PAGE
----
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À partir d'une quarantaine d'interviews exclusives et de multiples rencontres avec sa famille , ses proches , ses collaborateurs , ses amis comme ses adversaires , l'auteur a constitué d'une façon magistrale et passionnée la vie , l'œuvre et la pensée d'un des plus grands innovateurs et visionnaires de notre époque .

Based on more than forty interviews with Jobs conducted over two years—as well as interviews with more than a hundred family members, friends, adversaries, competitors, and colleagues—Walter Isaacson has written a riveting story of the roller-coaster life and searingly intense personality of a creative entrepreneur whose passion for perfection and ferocious drive revolutionized six industries: personal computers, animated movies, music, phones, tablet computing, and digital publishing.

At a time when America is seeking ways to sustain its innovative edge, and when societies around the world are trying to build digital-age economies, Jobs stands as the ultimate icon of inventiveness and applied imagination. He knew that the best way to create value in the twenty-first century was to connect creativity with technology. He built a company where leaps of the imagination were combined with remarkable feats of engineering.

Although Jobs cooperated with this book, he asked for no control over what was written nor even the right to read it before it was published. He put nothing off-limits. He encouraged the people he knew to speak honestly. And Jobs speaks candidly, sometimes brutally so, about the people he worked with and competed against. His friends, foes, and colleagues provide an unvarnished view of the passions, perfectionism, obsessions, artistry, devilry, and compulsion for control that shaped his approach to business and the innovative products that resulted.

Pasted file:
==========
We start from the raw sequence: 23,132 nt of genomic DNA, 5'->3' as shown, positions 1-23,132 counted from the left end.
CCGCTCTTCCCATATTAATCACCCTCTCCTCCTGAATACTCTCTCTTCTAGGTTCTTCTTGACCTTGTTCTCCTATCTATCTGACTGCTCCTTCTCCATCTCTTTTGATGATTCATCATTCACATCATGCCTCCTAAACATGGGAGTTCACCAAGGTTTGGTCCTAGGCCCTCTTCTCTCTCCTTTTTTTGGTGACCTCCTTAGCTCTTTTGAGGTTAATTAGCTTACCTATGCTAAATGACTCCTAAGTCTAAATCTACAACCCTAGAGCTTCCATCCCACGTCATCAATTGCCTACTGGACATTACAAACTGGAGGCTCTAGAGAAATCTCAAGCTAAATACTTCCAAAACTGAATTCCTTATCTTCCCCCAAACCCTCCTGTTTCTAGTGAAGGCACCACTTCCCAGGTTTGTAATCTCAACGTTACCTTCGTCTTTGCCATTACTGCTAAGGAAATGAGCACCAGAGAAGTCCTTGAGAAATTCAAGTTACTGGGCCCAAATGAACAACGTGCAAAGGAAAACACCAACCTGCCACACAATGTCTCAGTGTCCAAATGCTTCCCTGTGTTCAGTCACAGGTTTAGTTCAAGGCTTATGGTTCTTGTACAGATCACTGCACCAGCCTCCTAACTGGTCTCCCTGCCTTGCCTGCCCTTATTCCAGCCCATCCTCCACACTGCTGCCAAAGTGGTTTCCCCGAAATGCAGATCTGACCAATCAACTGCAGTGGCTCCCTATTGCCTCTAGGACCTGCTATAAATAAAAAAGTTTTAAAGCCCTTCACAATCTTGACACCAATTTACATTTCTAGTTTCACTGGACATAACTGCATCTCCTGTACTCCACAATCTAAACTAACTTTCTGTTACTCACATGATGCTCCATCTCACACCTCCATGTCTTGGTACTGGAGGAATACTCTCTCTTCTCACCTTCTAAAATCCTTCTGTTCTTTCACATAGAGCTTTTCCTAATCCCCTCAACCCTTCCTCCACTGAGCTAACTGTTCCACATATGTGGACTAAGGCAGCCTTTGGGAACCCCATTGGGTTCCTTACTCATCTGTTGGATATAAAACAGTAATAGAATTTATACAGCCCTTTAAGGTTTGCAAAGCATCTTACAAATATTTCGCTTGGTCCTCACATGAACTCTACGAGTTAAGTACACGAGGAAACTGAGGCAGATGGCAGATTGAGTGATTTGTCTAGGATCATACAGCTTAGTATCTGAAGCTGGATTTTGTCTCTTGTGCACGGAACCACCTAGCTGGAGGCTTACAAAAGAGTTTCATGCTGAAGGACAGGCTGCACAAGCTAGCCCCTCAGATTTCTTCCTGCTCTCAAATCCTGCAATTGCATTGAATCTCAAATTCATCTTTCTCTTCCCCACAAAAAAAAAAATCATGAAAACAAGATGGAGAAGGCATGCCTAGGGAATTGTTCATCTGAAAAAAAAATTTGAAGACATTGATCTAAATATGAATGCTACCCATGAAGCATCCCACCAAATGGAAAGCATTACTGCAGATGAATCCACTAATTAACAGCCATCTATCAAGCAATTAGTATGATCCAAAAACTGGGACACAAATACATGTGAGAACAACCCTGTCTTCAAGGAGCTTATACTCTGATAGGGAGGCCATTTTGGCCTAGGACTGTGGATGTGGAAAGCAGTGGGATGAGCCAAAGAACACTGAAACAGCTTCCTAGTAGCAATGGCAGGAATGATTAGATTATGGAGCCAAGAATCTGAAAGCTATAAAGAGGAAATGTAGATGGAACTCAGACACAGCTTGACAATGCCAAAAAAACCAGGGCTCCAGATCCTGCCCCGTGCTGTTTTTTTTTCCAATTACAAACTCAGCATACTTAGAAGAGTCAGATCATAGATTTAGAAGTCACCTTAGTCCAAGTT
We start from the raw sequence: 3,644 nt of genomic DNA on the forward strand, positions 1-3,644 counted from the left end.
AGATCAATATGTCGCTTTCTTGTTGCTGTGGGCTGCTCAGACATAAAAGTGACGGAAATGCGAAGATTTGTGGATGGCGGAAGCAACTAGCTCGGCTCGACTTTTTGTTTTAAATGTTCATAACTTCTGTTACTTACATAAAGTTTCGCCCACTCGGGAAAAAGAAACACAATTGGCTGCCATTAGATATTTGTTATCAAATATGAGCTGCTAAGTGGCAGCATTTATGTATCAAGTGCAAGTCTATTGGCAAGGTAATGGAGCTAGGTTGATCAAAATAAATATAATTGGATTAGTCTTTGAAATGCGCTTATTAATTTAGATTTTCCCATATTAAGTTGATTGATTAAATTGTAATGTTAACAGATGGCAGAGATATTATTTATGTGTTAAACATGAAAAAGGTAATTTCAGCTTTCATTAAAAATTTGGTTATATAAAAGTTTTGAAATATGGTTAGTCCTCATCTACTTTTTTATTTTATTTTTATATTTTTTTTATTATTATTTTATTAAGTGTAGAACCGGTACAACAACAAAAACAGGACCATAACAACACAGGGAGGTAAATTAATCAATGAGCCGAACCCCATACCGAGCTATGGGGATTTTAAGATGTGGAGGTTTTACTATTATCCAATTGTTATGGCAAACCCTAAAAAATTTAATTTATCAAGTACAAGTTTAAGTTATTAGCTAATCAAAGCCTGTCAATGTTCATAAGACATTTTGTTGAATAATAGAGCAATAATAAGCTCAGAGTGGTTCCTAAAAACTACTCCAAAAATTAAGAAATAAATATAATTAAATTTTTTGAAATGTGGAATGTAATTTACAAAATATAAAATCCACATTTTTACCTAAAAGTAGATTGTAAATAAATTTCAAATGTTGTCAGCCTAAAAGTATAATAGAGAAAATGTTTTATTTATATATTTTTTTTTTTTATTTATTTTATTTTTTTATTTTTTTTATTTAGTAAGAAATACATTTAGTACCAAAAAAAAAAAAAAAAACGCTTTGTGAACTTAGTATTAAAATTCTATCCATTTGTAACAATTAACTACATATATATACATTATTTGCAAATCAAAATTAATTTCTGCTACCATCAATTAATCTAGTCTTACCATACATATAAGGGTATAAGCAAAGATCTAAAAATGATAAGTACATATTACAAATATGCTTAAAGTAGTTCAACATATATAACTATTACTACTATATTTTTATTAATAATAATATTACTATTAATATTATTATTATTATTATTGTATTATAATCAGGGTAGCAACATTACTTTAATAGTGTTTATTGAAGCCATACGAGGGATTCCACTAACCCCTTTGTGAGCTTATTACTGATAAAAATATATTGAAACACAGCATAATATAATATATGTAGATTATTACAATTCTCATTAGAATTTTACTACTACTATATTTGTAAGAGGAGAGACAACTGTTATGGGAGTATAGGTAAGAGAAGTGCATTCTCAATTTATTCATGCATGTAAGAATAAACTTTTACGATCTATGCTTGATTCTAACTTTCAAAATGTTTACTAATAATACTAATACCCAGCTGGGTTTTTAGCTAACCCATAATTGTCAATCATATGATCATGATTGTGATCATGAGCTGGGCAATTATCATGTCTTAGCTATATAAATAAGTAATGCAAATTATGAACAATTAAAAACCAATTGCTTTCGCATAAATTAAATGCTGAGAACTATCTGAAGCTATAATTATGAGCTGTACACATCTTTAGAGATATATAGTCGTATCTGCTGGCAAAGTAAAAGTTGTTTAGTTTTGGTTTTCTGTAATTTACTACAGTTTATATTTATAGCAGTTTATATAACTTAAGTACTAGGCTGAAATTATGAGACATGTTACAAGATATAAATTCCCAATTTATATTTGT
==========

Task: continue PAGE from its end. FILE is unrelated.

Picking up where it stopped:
Driven by demons, Jobs could drive those around him to fury and despair. But his personality and products were interrelated, just as Apple’s hardware and software tended to be, as if part of an integrated system. His tale is instructive and cautionary, filled with lessons about innovation, character, leadership, and values.
Haiku summary
Steven P. Jobs/Innovative, genius mind/Rough around the edge(njvroom)